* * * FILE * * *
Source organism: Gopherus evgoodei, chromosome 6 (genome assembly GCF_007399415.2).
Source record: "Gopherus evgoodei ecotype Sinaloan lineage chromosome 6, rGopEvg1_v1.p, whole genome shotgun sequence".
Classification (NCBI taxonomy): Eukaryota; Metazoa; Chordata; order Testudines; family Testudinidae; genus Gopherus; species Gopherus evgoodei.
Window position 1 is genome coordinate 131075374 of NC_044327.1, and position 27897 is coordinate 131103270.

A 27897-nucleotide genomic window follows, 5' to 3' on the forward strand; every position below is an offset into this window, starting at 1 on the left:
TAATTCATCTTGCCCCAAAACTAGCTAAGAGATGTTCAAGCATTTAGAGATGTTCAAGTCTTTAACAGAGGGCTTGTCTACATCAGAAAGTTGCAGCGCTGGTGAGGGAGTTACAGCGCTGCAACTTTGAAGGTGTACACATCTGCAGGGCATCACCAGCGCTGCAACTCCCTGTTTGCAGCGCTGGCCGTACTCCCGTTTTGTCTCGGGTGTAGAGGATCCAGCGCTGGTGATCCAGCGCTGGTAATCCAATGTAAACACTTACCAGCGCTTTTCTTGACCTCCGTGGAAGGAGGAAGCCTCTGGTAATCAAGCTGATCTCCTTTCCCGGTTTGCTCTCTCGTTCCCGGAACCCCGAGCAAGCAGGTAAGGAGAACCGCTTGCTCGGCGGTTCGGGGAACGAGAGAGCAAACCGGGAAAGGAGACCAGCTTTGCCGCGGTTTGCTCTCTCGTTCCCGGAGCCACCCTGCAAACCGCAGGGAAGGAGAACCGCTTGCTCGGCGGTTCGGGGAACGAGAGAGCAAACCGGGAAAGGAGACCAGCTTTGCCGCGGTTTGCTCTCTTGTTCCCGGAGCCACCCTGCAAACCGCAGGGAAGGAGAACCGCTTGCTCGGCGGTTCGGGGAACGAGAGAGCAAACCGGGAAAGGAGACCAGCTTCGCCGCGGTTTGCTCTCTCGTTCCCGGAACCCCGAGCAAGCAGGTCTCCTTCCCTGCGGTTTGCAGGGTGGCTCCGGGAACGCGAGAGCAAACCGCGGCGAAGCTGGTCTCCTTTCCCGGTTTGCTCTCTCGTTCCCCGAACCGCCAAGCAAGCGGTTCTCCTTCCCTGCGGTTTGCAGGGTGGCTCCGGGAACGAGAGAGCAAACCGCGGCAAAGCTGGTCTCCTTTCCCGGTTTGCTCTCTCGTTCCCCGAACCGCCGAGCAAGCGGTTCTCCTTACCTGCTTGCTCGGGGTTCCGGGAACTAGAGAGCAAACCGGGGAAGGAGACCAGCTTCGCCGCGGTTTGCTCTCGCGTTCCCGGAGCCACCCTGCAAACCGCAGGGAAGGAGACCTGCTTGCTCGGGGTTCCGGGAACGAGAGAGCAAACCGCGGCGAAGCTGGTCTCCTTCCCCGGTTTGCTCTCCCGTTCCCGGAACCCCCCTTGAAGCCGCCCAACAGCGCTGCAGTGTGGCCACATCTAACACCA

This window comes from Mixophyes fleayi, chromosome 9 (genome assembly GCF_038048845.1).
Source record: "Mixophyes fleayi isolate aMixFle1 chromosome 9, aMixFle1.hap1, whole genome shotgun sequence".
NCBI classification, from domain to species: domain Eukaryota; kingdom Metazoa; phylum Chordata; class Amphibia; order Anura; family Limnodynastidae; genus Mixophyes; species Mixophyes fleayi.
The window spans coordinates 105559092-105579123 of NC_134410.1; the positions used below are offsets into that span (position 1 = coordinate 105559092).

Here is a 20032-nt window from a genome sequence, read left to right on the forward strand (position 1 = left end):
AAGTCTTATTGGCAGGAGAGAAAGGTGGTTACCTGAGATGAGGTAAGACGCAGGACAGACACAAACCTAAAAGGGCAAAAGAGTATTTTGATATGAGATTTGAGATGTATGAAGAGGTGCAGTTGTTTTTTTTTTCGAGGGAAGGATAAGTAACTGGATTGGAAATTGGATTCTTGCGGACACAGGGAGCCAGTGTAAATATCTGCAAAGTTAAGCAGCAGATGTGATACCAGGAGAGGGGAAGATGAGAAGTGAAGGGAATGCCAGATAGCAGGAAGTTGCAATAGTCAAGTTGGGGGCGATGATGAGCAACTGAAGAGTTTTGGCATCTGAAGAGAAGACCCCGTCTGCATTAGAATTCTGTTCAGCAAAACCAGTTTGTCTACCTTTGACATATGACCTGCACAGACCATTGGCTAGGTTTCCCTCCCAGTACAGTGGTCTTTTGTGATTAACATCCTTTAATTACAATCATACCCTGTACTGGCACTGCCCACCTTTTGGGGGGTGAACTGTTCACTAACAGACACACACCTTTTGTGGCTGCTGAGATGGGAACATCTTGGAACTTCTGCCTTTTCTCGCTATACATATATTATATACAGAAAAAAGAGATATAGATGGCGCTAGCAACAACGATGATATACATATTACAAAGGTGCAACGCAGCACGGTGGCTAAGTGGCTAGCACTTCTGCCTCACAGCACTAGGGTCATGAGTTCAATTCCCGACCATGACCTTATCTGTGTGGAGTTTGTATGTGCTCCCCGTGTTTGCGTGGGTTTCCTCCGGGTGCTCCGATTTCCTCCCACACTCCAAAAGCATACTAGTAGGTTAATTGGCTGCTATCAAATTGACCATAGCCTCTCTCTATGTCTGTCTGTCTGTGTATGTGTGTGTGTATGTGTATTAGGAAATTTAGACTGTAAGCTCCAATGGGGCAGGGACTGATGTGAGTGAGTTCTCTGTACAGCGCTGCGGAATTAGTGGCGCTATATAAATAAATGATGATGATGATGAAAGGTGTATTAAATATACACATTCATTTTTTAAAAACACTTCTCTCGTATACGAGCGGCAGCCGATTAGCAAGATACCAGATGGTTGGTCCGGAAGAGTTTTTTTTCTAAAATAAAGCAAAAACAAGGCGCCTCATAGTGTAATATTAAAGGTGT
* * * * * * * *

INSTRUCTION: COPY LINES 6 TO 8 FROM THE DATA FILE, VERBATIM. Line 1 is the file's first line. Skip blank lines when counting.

TAATTCATCTTGCCCCAAAACTAGCTAAGAGATGTTCAAGCATTTAGAGATGTTCAAGTCTTTAACAGAGGGCTTGTCTACATCAGAAAGTTGCAGCGCTGGTGAGGGAGTTACAGCGCTGCAACTTTGAAGGTGTACACATCTGCAGGGCATCACCAGCGCTGCAACTCCCTGTTTGCAGCGCTGGCCGTACTCCCGTTTTGTCTCGGGTGTAGAGGATCCAGCGCTGGTGATCCAGCGCTGGTAATCCAATGTAAACACTTACCAGCGCTTTTCTTGACCTCCGTGGAAGGAGGAAGCCTCTGGTAATCAAGCTGATCTCCTTTCCCGGTTTGCTCTCTCGTTCCCGGAACCCCGAGCAAGCAGGTAAGGAGAACCGCTTGCTCGGCGGTTCGGGGAACGAGAGAGCAAACCGGGAAAGGAGACCAGCTTTGCCGCGGTTTGCTCTCTCGTTCCCGGAGCCACCCTGCAAACCGCAGGGAAGGAGAACCGCTTGCTCGGCGGTTCGGGGAACGAGAGAGCAAACCGGGAAAGGAGACCAGCTTTGCCGCGGTTTGCTCTCTTGTTCCCGGAGCCACCCTGCAAACCGCAGGGAAGGAGAACCGCTTGCTCGGCGGTTCGGGGAACGAGAGAGCAAACCGGGAAAGGAGACCAGCTTCGCCGCGGTTTGCTCTCTCGTTCCCGGAACCCCGAGCAAGCAGGTCTCCTTCCCTGCGGTTTGCAGGGTGGCTCCGGGAACGCGAGAGCAAACCGCGGCGAAGCTGGTCTCCTTTCCCGGTTTGCTCTCTCGTTCCCCGAACCGCCAAGCAAGCGGTTCTCCTTCCCTGCGGTTTGCAGGGTGGCTCCGGGAACGAGAGAGCAAACCGCGGCAAAGCTGGTCTCCTTTCCCGGTTTGCTCTCTCGTTCCCCGAACCGCCGAGCAAGCGGTTCTCCTTACCTGCTTGCTCGGGGTTCCGGGAACTAGAGAGCAAACCGGGGAAGGAGACCAGCTTCGCCGCGGTTTGCTCTCGCGTTCCCGGAGCCACCCTGCAAACCGCAGGGAAGGAGACCTGCTTGCTCGGGGTTCCGGGAACGAGAGAGCAAACCGCGGCGAAGCTGGTCTCCTTCCCCGGTTTGCTCTCCCGTTCCCGGAACCCCCCTTGAAGCCGCCCAACAGCGCTGCAGTGTGGCCACATCTAACACCA

This window comes from Mixophyes fleayi, chromosome 9 (genome assembly GCF_038048845.1).
Source record: "Mixophyes fleayi isolate aMixFle1 chromosome 9, aMixFle1.hap1, whole genome shotgun sequence".